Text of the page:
University of Cambridge > > DAMTP BioLunch > On a fish's eye development in 3D

On a fish's eye development in 3D

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If you have a question about this talk, please contact Anne Herrmann.

In developing pseudostratified epithelia, nuclei move repeatedly between the apical and basal surfaces of cells. This process is termed interkinetic nuclear migration (IKNM) and has been studied extensively in the brain, retina and spinal cord of multiple organisms. But despite these efforts many questions about the precise mechanism of IKNM remain. Based on in vivo light sheet microscopy we develop a quantitative model for the phenomenological properties of IKNM in the retinal system. Both the data and our model support the hypothesis of IKNM being a stochastic process during the majority of the cell cycle. Furthermore, our model reveals the remarkable and previously overlooked importance of simple physical constraints imposed by the overall tissue architecture. Because IKNM has been suggested to fulfil a regulatory role for retinal cell differentiation, our results have important implications for understanding proper eye development. Moreover, our findings will inform future work on IKNM in other organs and on the developmental regulation in these systems.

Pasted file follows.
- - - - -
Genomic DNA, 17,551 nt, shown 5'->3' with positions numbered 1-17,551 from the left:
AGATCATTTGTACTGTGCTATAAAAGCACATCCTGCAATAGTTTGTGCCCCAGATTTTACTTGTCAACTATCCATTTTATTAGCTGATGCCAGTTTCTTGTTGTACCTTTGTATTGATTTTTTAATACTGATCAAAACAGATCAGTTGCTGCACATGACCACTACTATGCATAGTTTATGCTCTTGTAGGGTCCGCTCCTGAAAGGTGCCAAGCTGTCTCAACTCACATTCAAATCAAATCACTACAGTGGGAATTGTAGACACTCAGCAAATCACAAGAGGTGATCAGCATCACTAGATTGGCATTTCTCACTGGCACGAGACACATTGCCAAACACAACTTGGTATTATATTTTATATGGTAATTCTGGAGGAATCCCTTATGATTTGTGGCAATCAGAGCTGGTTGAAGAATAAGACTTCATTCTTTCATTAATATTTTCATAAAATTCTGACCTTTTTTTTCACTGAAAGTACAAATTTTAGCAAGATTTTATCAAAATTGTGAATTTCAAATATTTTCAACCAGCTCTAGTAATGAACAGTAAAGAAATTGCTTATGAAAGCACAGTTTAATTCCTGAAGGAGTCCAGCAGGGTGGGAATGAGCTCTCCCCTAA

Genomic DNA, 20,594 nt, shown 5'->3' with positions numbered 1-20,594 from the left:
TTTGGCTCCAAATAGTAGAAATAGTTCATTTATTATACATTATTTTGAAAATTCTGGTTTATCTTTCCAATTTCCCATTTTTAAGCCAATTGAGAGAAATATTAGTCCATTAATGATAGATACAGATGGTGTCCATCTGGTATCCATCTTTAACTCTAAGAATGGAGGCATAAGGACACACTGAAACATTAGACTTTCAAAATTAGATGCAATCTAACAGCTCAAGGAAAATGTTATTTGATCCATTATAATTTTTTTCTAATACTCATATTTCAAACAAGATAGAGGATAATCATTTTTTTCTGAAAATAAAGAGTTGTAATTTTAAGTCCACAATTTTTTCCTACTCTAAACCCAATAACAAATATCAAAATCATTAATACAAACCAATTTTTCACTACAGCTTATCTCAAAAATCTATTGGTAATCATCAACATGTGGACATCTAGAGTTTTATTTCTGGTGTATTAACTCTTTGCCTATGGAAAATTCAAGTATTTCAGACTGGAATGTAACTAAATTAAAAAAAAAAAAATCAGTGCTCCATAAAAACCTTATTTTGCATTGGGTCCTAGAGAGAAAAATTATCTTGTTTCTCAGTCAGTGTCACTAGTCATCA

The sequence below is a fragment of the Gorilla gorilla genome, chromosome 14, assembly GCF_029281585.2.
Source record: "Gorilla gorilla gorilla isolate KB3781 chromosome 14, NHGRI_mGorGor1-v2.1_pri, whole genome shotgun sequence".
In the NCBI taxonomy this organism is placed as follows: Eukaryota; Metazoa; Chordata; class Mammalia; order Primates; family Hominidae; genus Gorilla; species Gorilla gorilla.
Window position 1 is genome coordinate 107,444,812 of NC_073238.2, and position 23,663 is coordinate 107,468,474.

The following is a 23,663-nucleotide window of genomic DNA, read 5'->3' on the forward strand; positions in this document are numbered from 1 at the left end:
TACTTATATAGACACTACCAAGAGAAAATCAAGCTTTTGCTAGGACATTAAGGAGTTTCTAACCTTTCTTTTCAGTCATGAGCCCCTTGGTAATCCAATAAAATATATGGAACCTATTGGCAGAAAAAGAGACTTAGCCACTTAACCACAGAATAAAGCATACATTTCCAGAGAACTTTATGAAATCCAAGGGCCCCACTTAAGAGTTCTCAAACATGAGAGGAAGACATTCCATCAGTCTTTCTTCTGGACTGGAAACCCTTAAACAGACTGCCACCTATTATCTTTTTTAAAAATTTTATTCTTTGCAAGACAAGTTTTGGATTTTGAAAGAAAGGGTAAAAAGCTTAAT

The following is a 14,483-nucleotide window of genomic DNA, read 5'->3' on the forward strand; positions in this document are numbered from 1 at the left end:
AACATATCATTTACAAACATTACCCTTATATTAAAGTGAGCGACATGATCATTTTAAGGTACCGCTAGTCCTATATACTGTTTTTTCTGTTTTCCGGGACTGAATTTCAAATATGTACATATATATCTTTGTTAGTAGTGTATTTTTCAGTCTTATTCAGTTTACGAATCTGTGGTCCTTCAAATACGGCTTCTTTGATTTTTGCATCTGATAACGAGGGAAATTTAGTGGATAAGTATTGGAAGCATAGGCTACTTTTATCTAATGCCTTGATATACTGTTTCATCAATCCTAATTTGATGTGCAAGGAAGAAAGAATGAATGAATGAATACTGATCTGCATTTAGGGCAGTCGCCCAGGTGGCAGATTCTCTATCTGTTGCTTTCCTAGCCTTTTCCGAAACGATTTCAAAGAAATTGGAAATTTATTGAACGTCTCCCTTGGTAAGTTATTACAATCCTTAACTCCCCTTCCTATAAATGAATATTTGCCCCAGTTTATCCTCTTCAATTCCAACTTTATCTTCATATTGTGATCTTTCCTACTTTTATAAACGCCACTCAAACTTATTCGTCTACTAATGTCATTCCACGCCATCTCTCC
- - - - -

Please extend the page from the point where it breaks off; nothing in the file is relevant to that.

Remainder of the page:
This talk is part of the DAMTP BioLunch series.

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